BCM increases its staff wages by 7%

BCM increases its staff wages.
BCM increases its staff wages.
Image: Mamela Ndamase

Thousands of Buffalo City Metro workers will receive a 7% salary increase in the current financial year after the council approved the increase at a council meeting on Wednesday.

The new agreement comes after the South African Local Government Bargaining Council, together with the South African Municipal Workers’ Union (Samwu) and the Independent Municipal Allied Trade Union (Imatu), signed a three-year collective agreement on salaries and wages for the current financial year until 2021.

The agreement was signed on August 15, effective from July 1.

In a report tabled before council on Wednesday, city manager Andile Sihlahla said: “In respect of this financial year, all employees covered by this agreement shall receive an increase of 7% with effect from July 1 2018. Employees who earn a basic salary of R9,000 or less shall receive a further increase of 0,5% with effect from October 1 2018 based on the salaries of the employees as at September 30 2018.”

While there was no objection from political parties in council concerning the hike, the biggest union in the metro, Samwu, said they were unhappy with the 7% hike as they wanted 15%.

He said the minimum wage payable in the sector would be R7,324.24 with effect from July 1 this year.

“With effect from January 1 2019, the minimum wage payable in the sector shall increase by a further 0,5%, calculated on the salaries of the employees as at December 31 2018 to R7,360.86. The flat rate home owners allowance of R796.61 shall increase for the 2018-2019 financial year with effect from July 1 2018 by the same percentage as the salary and wage increase for the 2018-2019 financial year to R852.37,” Sihlahla said.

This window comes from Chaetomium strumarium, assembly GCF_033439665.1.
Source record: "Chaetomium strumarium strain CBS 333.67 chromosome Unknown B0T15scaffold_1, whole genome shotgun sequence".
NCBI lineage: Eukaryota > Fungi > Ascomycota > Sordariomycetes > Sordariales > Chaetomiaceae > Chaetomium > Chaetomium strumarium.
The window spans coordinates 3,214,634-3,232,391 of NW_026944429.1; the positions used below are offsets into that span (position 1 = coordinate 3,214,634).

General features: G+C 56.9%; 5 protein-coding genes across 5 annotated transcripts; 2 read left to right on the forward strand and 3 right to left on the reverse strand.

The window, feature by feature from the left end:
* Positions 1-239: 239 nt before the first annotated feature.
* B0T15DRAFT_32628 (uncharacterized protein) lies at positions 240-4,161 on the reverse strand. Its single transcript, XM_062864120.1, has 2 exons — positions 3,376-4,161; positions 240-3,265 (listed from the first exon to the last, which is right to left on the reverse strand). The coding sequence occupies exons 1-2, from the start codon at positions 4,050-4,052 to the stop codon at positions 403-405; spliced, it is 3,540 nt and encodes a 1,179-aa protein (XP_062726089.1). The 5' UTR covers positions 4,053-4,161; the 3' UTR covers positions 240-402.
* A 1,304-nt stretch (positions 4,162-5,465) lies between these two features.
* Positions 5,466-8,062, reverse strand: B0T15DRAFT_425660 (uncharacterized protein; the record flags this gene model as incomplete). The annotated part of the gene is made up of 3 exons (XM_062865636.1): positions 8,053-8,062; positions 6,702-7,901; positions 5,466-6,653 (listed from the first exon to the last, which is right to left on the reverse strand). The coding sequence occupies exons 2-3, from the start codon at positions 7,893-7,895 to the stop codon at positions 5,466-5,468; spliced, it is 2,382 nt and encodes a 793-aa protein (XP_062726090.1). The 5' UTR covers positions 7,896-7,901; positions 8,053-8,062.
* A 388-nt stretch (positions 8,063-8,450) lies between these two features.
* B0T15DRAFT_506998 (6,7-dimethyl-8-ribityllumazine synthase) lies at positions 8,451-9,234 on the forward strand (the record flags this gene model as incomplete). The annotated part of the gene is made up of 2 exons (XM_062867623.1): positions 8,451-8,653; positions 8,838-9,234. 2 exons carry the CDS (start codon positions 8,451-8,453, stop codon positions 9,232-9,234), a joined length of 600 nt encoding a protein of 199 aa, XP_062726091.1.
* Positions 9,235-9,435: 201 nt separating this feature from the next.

While there was no objection from political parties in council concerning the hike, the biggest union in the metro, Samwu, told the Daily Dispatch they were unhappy with the 7% hike as they wanted 15%.

Samwu regional secretary Zolani Ndlela said: “We wanted 15%.The deal does not meet the economic challenges we are confronted with as workers. The metro has doubled rates, water has gone up. The housing allowance of R852 is a drop in the ocean. This same government increased the value added tax, petrol is increasing every month, taxi fares have also gone up; we are dealing with a lot,” Ndlela said.

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